A detective in North Carolina was fired earlier this year after he was accused of making inappropriate advances toward women whose sexual assault cases he investigated.
Paul G. Matrafailo III was fired in May from the Fayetteville Police Department, according to his dismissal letter, a copy of which was obtained by TIME.
The letter notes that the police department received a complaint in March accusing Matrafailo of reaching out to a sexual assault victim on Instagram and starting a conversation that she later said felt inappropriate. He is alleged to have made a second attempt to contact the woman a few days later.
Matrafailo handled the woman’s sexual assault case in September 2016, the letter says.
“Although detectives sometimes follow up with victims, you had not spoken with this victim since shortly after her trial and she had never provided you with her social media contact information,” police chief Gina V. Hawkins wrote in the letter.
Following an investigation into his actions, Matrafailo was fired. Cumberland County District Attorney William West tells TIME there are no current charges against Matrafailo. The case is under investigation by the North Carolina State Bureau of Investigation, he says. The agency could not immediately be reached for comment.
Matrafailo did not immediately respond to requests for comment. He told the Fayetteville Observer, “I don’t have anything to say regarding that,” when reached for comment about the matter.
Erin Scanlon tells TIME she met Matrafailo in Sept. 2016 when he became the investigator in her rape case. The case ended in a trial in June 2018, with her perpetrator acquitted. In March 2019, she says she got a message from an unknown person on Instagram.
“He said, ‘It’s me, Matrafailo from FPD,'” she says. “He kept messaging, like ‘How are you?’ I would just answer politely. I didn’t ask him any questions.”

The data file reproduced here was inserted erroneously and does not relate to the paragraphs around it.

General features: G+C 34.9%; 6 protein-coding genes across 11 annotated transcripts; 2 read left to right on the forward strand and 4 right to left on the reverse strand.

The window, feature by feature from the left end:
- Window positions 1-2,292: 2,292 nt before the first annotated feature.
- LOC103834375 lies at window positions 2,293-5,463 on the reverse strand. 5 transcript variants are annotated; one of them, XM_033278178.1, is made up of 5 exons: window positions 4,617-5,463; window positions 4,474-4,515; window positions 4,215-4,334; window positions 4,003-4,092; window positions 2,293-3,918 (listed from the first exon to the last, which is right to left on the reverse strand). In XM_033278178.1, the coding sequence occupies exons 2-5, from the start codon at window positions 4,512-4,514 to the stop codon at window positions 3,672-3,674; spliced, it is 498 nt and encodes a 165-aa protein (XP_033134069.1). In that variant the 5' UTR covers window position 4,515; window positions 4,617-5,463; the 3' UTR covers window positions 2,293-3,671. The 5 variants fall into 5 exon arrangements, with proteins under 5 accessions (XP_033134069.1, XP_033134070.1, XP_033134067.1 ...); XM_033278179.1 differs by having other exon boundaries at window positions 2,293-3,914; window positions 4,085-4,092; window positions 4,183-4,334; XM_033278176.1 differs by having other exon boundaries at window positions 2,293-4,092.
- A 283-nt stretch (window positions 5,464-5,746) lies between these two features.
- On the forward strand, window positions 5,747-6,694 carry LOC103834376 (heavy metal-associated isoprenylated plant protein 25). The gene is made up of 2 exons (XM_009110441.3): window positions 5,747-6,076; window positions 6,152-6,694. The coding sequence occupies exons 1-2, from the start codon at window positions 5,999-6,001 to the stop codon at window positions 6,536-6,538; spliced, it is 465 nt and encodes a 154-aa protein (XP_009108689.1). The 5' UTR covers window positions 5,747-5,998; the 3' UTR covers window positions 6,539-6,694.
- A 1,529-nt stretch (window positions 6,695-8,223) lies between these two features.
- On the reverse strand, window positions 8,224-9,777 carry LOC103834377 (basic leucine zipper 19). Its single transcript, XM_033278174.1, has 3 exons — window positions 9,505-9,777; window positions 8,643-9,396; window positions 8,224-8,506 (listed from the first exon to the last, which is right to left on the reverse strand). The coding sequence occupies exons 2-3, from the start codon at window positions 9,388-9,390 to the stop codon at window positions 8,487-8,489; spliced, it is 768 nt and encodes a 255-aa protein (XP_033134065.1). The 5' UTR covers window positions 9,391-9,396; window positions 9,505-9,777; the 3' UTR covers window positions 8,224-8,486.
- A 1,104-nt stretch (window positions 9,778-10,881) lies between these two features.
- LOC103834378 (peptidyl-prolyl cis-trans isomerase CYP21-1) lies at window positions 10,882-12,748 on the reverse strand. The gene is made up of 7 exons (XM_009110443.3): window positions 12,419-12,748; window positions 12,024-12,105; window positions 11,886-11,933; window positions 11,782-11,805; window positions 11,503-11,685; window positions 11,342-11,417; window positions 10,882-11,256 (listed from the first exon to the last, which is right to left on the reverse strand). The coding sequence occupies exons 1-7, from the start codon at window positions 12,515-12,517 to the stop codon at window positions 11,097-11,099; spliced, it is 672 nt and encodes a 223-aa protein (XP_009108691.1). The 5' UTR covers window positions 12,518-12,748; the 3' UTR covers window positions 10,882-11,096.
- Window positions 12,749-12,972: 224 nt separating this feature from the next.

Then, she says, Matrafailo asked her about her Amazon wishlist, and commented on “some interesting things on there,” and adding things like winky faces and emojis with the tongue sticking out.
“It was very gross,” she says. “That was when I realized he was making it sexual, and I was not about that.”
While the dismissal letter mentions one victim toward whom Matrafailo is accused of making inappropriate comments and advances, at least two other women have come forward with similar stories about his conduct. Deanne Gerdes, executive director of the Rape Crisis Volunteers of Cumberland County, tells TIME a total of three alleged victims of sexual assault, including Scanlon, told her that the former detective, who handled their cases, had sent them inappropriate messages on social media.
“All three of them had the same thought process when they started receiving the messages. They were shocked and questioning themselves, like, ‘Am I reading this right?’ ‘Is he saying what I think he’s saying?'” Gerdes says. “There doesn’t seem to be boundaries for him.”
Gerdes says Matrafailo’s conduct was particularly shocking because she’s worked with Fayetteville police on a daily basis in the 11 years she’s served as director of the rape crisis volunteer group. She had previously worked with Matrafailo, she says.
“We all worked very well together. They have led a very victim centered approach in our community,” she says. “If that group of people couldn’t see the red flags, I don’t know that there is a perfect solution for this to not happen again.”
Scanlon says Matrafailo betrayed her trust after getting to know her from the time he spent working on her rape case.
“It was really disappointing to be sexualized by someone who you’re supposed to be able to trust,” she says. “He knew everything about me at that point in my life.”